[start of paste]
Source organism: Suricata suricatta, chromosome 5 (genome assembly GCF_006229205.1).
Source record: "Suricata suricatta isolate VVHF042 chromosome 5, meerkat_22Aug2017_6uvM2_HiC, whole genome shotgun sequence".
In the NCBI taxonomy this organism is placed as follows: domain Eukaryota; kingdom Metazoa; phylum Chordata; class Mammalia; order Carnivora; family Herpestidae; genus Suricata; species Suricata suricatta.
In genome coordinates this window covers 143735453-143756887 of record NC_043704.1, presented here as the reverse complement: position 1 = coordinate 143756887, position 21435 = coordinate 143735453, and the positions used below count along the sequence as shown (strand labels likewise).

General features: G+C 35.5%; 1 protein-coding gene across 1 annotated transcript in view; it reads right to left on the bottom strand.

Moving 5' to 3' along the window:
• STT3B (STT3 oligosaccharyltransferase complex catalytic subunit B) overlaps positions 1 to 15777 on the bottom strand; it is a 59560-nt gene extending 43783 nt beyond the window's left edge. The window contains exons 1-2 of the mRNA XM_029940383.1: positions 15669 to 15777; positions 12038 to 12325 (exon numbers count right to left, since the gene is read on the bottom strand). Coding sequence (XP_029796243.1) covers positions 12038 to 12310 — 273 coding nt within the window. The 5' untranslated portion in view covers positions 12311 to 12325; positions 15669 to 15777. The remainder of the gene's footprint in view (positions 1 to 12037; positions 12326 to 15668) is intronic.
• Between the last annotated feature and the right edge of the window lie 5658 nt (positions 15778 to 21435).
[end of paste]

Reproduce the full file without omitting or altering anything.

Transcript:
Source organism: Suricata suricatta, chromosome 5 (genome assembly GCF_006229205.1).
Source record: "Suricata suricatta isolate VVHF042 chromosome 5, meerkat_22Aug2017_6uvM2_HiC, whole genome shotgun sequence".
In the NCBI taxonomy this organism is placed as follows: domain Eukaryota; kingdom Metazoa; phylum Chordata; class Mammalia; order Carnivora; family Herpestidae; genus Suricata; species Suricata suricatta.
In genome coordinates this window covers 143735453-143756887 of record NC_043704.1, presented here as the reverse complement: position 1 = coordinate 143756887, position 21435 = coordinate 143735453, and the positions used below count along the sequence as shown (strand labels likewise).

General features: G+C 35.5%; 1 protein-coding gene across 1 annotated transcript in view; it reads right to left on the bottom strand.

Moving 5' to 3' along the window:
• STT3B (STT3 oligosaccharyltransferase complex catalytic subunit B) overlaps positions 1 to 15777 on the bottom strand; it is a 59560-nt gene extending 43783 nt beyond the window's left edge. The window contains exons 1-2 of the mRNA XM_029940383.1: positions 15669 to 15777; positions 12038 to 12325 (exon numbers count right to left, since the gene is read on the bottom strand). Coding sequence (XP_029796243.1) covers positions 12038 to 12310 — 273 coding nt within the window. The 5' untranslated portion in view covers positions 12311 to 12325; positions 15669 to 15777. The remainder of the gene's footprint in view (positions 1 to 12037; positions 12326 to 15668) is intronic.
• Between the last annotated feature and the right edge of the window lie 5658 nt (positions 15778 to 21435).